The Garden at 485 Elm grows along the North Branch of the Winooski River, a mile north of the city of Montpelier. On July 10 and 11, six to nine inches of rain fell, swelling the rivers and inundating the city and surrounding streets of homes and businesses. Flood-recovery work is well underway, but it will be a long time until anything resembling normal emerges.
Vermont farms were devastated, many losing their entire season of crops. Visit NOFA-VT for ways to help them help farmers and to help affected farms directly.
Farms grown by immigrants were especially hard hit. Learn more about that on Vermont Public, and direct donations to help these communities and others affected by the flood at the Vermont Community Foundation’s VT Flood Response and Recovery Fund 2023.
The Vermont Intervale, a nonprofit organization and glorious stretch of land hosting seven farms, was severely flooded. Learn more about it and how to help here.
The Garden at 485 Elm sits on higher ground above the North Branch and was spared. We watched as floodwaters approached our lower gate and then stopped and, eventually, receded. Many of our sister community gardens and our neighbors’ personal gardens were not.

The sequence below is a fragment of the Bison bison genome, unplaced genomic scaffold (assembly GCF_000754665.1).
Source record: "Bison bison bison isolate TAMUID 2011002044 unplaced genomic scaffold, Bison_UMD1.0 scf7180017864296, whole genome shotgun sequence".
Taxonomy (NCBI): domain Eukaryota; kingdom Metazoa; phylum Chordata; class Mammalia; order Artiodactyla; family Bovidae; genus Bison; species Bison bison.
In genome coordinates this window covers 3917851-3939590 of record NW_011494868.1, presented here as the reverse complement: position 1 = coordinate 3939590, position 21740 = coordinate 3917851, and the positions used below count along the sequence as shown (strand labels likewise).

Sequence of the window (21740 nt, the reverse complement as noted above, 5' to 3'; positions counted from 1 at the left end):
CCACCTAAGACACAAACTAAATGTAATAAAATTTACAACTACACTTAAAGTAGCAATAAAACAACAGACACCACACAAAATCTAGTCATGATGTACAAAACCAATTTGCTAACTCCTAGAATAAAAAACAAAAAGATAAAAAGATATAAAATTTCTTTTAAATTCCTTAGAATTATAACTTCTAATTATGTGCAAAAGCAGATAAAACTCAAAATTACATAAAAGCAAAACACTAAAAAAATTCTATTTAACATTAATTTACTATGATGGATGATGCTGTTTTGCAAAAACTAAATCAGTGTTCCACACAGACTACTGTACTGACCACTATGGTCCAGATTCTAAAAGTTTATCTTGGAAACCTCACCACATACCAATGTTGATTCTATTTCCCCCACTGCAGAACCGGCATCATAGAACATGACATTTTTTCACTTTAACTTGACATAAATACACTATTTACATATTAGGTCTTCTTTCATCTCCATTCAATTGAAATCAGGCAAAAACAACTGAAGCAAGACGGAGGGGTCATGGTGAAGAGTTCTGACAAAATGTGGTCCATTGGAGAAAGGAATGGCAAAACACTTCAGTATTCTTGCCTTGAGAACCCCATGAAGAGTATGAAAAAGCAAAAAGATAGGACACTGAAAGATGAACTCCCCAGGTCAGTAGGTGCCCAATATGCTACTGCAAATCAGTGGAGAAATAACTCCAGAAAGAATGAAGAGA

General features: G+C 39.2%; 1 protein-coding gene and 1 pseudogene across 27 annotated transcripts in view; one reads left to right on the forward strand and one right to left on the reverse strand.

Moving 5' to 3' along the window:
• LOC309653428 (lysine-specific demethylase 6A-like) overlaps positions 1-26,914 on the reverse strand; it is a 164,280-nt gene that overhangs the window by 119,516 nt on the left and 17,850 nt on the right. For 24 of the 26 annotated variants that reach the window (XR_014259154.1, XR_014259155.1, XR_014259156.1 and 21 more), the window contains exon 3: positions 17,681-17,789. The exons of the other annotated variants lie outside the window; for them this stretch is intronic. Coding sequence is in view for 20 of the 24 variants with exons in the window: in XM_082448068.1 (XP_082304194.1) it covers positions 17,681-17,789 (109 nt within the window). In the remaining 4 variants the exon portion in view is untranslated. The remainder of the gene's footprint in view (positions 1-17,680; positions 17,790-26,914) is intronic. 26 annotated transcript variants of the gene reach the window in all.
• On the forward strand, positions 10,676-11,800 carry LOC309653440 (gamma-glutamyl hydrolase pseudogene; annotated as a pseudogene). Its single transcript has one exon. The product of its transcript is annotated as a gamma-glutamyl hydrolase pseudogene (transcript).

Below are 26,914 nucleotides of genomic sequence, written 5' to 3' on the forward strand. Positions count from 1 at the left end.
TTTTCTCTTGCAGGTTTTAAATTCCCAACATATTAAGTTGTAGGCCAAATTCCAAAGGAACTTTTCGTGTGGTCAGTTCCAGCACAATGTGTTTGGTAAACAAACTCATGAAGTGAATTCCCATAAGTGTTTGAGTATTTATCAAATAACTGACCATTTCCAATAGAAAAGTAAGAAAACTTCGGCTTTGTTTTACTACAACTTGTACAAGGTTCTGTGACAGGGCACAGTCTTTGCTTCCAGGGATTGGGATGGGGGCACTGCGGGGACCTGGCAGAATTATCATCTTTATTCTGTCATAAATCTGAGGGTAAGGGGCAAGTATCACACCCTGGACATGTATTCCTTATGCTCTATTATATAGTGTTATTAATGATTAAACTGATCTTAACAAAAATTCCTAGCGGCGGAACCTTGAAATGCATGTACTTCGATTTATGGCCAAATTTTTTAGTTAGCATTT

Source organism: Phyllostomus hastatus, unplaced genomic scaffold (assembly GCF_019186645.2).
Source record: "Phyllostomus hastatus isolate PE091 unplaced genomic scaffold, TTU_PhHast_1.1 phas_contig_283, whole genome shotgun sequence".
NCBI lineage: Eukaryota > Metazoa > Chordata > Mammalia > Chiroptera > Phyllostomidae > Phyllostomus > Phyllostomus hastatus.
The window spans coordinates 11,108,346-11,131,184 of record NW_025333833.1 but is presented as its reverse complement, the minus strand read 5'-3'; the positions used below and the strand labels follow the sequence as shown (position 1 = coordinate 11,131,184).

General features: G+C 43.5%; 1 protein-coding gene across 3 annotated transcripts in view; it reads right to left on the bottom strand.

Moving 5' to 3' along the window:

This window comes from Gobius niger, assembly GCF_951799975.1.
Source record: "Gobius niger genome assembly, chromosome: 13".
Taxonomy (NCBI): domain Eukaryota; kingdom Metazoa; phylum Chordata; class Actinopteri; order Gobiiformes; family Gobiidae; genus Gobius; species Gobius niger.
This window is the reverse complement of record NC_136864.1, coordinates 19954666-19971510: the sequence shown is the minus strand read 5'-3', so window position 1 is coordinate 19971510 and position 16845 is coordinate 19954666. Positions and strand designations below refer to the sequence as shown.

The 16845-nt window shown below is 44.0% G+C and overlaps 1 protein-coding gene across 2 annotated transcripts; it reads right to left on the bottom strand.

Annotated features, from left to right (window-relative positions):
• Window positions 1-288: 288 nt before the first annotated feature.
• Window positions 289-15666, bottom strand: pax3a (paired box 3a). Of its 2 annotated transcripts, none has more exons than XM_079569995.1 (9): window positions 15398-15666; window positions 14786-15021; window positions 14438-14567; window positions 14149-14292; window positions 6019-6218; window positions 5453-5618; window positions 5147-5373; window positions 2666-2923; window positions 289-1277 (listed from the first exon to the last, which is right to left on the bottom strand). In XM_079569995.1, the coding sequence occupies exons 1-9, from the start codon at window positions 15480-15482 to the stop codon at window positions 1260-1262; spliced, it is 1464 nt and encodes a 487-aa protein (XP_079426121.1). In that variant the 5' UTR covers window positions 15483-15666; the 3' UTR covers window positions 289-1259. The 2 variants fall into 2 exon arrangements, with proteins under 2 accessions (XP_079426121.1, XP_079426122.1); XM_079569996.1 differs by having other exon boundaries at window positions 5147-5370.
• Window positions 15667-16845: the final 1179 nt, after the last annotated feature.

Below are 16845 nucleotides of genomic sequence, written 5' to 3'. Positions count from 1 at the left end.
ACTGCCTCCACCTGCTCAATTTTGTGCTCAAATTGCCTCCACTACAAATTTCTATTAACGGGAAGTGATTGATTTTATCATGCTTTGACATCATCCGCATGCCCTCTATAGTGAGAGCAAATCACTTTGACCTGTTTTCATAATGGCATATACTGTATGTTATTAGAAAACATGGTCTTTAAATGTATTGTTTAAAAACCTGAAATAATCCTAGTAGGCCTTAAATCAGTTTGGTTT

The FEAST Farm, which had been growing food for Montpelier’s Meals on Wheels program, the Montpelier Senior Center, and its farmstand, was wiped out for the season. The City of Montpelier reported:
The largest loss for Community Services was our FEAST Farm. The flooding swept through the fields and resulted in 100% crop loss, which means there will be no further produce for either our FEAST Farmstand or Meals on Wheels meals for the rest of the season. We will lean on the support of our community partners to supplement our Meals on Wheels meals during this time.
We will post opportunities to help community gardens and growers as we learn of them.